Description and Brand Names
Drug information provided by: Micromedex
US Brand Name
- Lantus SoloStar
Insulin glargine is a type of insulin. Insulin is one of many hormones that help the body turn the food we eat into energy. This is done by using the glucose (sugar) in the blood as quick energy. Also, insulin helps us store energy that we can use later. When you have type 2 diabetes mellitus, your body does not produce enough insulin, or the insulin produced is not used properly. This causes you to have too much sugar in your blood. Like other types of insulin, insulin glargine is used to keep your blood sugar level close to normal. Insulin glargine is a long-acting insulin that works slowly over about 24 hours. You may have to use insulin glargine in combination with another type of insulin or with a type of oral diabetes medicine to keep your blood sugar under control.
This medicine is available only with your doctor's prescription.
This product is available in the following dosage forms:
In deciding to use a medicine, the risks of taking the medicine must be weighed against the good it will do. This is a decision you and your doctor will make. For this medicine, the following should be considered:
Tell your doctor if you have ever had any unusual or allergic reaction to this medicine or any other medicines. Also tell your health care professional if you have any other types of allergies, such as to foods, dyes, preservatives, or animals. For non-prescription products, read the label or package ingredients carefully.
This medicine has been tested in a limited number of children 6 years of age or older. In effective doses, the medicine has not been shown to cause different side effects or problems than it does in adults.
This medicine has been tested in a limited number of patients 65 years of age or older and has not been shown to cause different side effects or problems in older people than it does in younger adults.
Information about this insulin-glargine-recombinant-subcutaneous-route
||Animal studies have shown an adverse effect and there are no adequate studies in pregnant women OR no animal studies have been conducted and there are no adequate studies in pregnant women.
There are no adequate studies in women for determining infant risk when using this medication during breastfeeding. Weigh the potential benefits against the potential risks before taking this medication while breastfeeding.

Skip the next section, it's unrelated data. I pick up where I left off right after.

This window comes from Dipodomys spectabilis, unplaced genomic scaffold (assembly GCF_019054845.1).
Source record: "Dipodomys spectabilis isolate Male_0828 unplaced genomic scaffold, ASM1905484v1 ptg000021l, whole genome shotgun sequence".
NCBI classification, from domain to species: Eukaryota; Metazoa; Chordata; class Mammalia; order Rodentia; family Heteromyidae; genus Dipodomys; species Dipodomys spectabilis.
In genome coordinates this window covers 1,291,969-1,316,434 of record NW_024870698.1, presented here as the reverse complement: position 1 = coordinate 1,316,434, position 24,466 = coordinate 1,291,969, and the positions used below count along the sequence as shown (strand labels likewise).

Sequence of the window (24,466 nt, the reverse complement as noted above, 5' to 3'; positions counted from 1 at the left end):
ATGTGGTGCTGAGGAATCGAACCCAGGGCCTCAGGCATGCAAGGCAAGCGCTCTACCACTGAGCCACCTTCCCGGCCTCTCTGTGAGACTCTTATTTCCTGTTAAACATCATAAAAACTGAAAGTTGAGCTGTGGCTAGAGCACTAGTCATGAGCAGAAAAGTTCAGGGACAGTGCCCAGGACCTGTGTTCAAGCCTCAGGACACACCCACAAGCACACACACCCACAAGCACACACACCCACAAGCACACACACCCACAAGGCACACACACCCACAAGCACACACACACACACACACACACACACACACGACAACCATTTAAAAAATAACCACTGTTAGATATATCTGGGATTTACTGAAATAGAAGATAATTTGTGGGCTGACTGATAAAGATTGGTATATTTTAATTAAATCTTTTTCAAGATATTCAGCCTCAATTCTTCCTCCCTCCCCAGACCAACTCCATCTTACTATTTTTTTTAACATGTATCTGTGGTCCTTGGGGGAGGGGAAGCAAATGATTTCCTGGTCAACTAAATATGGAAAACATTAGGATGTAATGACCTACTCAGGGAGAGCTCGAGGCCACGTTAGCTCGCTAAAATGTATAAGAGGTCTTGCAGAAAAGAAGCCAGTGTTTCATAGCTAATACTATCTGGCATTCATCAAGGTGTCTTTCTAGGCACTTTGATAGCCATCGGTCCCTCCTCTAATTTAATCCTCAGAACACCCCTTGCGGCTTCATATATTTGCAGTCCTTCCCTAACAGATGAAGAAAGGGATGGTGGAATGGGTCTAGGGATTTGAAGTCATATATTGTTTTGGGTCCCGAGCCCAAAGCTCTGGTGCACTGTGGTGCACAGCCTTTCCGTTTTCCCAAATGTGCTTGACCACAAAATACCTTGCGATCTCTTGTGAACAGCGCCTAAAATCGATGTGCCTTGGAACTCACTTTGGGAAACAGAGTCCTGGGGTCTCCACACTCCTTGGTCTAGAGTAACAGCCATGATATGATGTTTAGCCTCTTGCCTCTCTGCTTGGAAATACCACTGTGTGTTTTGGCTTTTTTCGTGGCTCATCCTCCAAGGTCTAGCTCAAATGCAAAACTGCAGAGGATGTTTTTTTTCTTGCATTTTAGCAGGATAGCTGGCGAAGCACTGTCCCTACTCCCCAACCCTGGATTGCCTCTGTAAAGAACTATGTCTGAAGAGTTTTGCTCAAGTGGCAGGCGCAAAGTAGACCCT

Although certain medicines should not be used together at all, in other cases two different medicines may be used together even if an interaction might occur. In these cases, your doctor may want to change the dose, or other precautions may be necessary. When you are taking this medicine, it is especially important that your healthcare professional know if you are taking any of the medicines listed below. The following interactions have been selected on the basis of their potential significance and are not necessarily all-inclusive.
Using this medicine with any of the following medicines is usually not recommended, but may be required in some cases. If both medicines are prescribed together, your doctor may change the dose or how often you use one or both of the medicines.
Using this medicine with any of the following medicines may cause an increased risk of certain side effects, but using both drugs may be the best treatment for you. If both medicines are prescribed together, your doctor may change the dose or how often you use one or both of the medicines.
Certain medicines should not be used at or around the time of eating food or eating certain types of food since interactions may occur. Using alcohol or tobacco with certain medicines may also cause interactions to occur. Discuss with your healthcare professional the use of your medicine with food, alcohol, or tobacco.
Other Medical Problems
The presence of other medical problems may affect the use of this medicine. Make sure you tell your doctor if you have any other medical problems, especially:
Emotional disturbances or
Stress—These conditions increase blood sugar and may increase the amount of insulin or insulin glargine you need
Kidney disease or
Liver disease—Effects of insulin glargine may be increased; this may change the amount of insulin glargine you need
The dose of this medicine will be different for different patients. Follow your doctor's orders or the directions on the label. The following information includes only the average doses of this medicine. If your dose is different, do not change it unless your doctor tells you to do so.
The amount of medicine that you take depends on the strength of the medicine. Also, the number of doses you take each day, the time allowed between doses, and the length of time you take the medicine depend on the medical problem for which you are using the medicine.
Each package of insulin glargine contains a patient information sheet. Read this sheet carefully and make sure you understand:
How to prepare the medicine.
How to inject the medicine.
How to dispose of syringes, needles, and injection devices.
It is best to use a different place on the body for each injection (e.g., abdomen, thigh, or upper arm). If you have questions about this, contact a member of your health care team.
Since insulin glargine lowers the blood glucose over 24 hours, it should be taken once daily at bedtime
Follow carefully the special meal plan your doctor gave you. This is the most important part of controlling your condition, and is necessary if the medicine is to work properly. Also, exercise regularly and test for sugar in your blood or urine as directed.
For injection dosage form:
For type 2 diabetes mellitus:
Adults, teenagers, and children 6 years of age or older—The dose is based on your blood sugar and must be determined by your doctor.
Children up to 6 years of age—Use and dose must be determined by your doctor.
Store in the refrigerator. Do not freeze.